Not long ago, mental health treatment was confined to a limited number of talk-focused therapies that did not fully address the wealth of mental health conditions people experience in their daily lives. But in recent years, we have witnessed a shift in how we approach treatment and rapid expansions in the range of treatments offered. So what does the future of mental health care look like?
Mental health care has existed in some form for hundreds of years. Paracelsus, a physician who lived in the 15th century, believed that the emotional disconnect between a person and the world was the cause of poor mental health.
What we know as modern psychotherapy would only be developed in the 18th and 19th centuries, with Sigmund Freud and Josef Breuer credited with formally founding the discipline of psychoanalysis. In the 1960s, Aaron T. Beck expanded on psychotherapeutic practices and developed cognitive therapy, which transformed into what we know today as cognitive-behavioral therapy.
Mental health treatments are still developing and changing, with innovative processes being created and refined to target conditions including anxiety, depression, and post-traumatic stress disorder (PTSD).
Our diet affects our mental health as well as our physical health. The gut and digestive systems are often known as the second brain, using the same cells and chemicals as the brain to help digest food and alert us when something is wrong. There is a connection in action when we feel nauseous and get nervous or butterflies in our stomach when excited.
The relationship between the gut and brain is bidirectional – one can influence the other. While you might feel sick when anxious, research has found that those with a diet higher in fruits and vegetables report that they are more optimistic. Conversely, processed foods high in sugar and fats can negatively affect mood, disrupting the gut microbiome and contributing to inflammation.
Nutritional psychology can provide a new dimension to mental health treatment when used with other therapeutic approaches. By addressing nutritional deficiencies, promoting gut health, supporting a balanced diet, and enhancing the effectiveness of different therapies, nutritional psychology can help improve mental health outcomes.
Psychedelics were initially used for mental health treatments in the 1940s until the US banned them under the Controlled Substances Act. However, new research is currently being undertaken into their effectiveness in treating PTSD and depression.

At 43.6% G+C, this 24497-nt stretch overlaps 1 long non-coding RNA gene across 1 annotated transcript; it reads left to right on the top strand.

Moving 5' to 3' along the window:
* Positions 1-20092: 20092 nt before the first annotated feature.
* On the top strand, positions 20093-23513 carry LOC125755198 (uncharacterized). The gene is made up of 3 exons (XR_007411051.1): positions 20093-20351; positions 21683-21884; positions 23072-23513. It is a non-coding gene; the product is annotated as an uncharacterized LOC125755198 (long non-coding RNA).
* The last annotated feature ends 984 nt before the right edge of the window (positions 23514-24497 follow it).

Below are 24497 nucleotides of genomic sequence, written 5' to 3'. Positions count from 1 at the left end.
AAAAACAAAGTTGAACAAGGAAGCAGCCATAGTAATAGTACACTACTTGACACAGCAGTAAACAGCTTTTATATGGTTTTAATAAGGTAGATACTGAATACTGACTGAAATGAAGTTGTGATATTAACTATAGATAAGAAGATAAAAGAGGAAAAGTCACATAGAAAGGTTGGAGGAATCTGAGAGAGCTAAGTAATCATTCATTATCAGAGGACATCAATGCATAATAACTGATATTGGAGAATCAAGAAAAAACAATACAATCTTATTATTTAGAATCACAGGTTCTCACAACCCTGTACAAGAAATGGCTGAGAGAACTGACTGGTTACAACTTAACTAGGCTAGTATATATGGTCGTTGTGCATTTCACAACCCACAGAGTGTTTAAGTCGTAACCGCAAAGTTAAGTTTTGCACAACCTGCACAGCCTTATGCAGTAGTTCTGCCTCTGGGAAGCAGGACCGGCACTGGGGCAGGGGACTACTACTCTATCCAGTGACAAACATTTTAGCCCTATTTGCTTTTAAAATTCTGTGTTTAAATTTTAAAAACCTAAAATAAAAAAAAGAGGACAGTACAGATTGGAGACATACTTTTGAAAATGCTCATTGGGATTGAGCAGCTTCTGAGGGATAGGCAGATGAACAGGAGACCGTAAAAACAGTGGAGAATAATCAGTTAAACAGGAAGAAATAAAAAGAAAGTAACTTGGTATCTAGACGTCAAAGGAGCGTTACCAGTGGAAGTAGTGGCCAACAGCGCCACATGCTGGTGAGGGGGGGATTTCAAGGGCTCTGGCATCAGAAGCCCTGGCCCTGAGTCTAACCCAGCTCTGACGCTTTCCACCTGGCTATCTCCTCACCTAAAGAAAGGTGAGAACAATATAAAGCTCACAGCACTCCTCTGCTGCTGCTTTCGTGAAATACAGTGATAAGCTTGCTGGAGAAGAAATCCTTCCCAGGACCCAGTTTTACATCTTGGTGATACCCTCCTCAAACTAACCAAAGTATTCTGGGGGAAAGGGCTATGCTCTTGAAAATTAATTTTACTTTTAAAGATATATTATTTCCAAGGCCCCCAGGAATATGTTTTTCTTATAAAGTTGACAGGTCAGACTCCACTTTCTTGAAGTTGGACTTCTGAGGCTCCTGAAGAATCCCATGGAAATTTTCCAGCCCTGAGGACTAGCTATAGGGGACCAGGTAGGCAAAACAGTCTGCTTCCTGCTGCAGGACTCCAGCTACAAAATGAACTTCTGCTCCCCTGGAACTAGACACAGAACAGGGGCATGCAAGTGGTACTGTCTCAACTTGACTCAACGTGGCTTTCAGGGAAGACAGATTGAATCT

Ketamine was the first psychedelic substance to be approved for medical use in 2019, used to target treatment-resistance depression. It binds to brain receptors that produce glutamate, which plays a vital role in mood regulation and helps to stimulate neuroplasticity to help people change their thought patterns for the better.
Other psychedelic substances, such as psilocybin and MDMA, are also being studied in relation to mental health treatment. As they have similar properties to ketamine, they may be utilized in the future as alternative or complementary therapies for multiple conditions.
Prior to the Covid-19 pandemic, almost all therapy was conducted in person. Now, more and more people are opting for remote treatment, increasing access to services for those who may have struggled in the past.
However, remote therapy is not restricted to traditional talk therapies. Virtual reality (VR) therapy has also made the move online, helping people to face their phobias and anxiety-provoking scenarios in a safe, controlled environment with the help of their therapist. For example, they can practice breathing techniques in an anxiety-inducing VR scenario, getting used to their body’s reaction and utilizing neuroplasticity to reprogram the brain and reduce anxiety around the situation.
Although VR therapy is not new, it is a revolution in remote treatment, taking telehealth to the next level and allowing people to take their treatment at their own pace. With the growing use of digital technology being used in mental health care, remote and VR therapy is poised to become more personal and effective than ever.
Mental health, while still struggling against stigma, is being taken more seriously by countries across the world. There has been a collective shift towards prioritizing healing and mental health, both at an individual level and from entire countries.
For example, in July 2022, the Federal Communications Commission partnered with the Department of Health and Human Services’ Substance and Mental Health Service Administration (SAMHSA) and the U.S. Department of Veterans Affairs to launch a new suicide prevention hotline, 988. It provides an easier-to-memorize number for those experiencing mental health crises, helping to widen access to emergency mental health care and substance abuse prevention. Washington has also added a specific service for American Indian and Alaska Native people, which can be reached by pressing 4 after dialing 988. This service provides tailored support to Native people, who report experiencing psychological distress 2.5 times more than the general population and are significantly more likely to struggle with substance abuse.
The future of mental health treatment is bright, with innovations and treatments being developed every year. As we focus on our mental health and widen access to essential treatments, we can work towards a future where nobody has to struggle with a treatable condition.
 Głąbska D, Guzek D, Groele B, Gutkowska K. Fruit and vegetable intake and mental health in adults: a systematic review. Nutrients. 2020;12(1).
 Centers for Disease Control and Prevention. (n.d.). Retrieved January 19, 2023, from https://www.cdc.gov/nchs/data/hus/hus17.pdf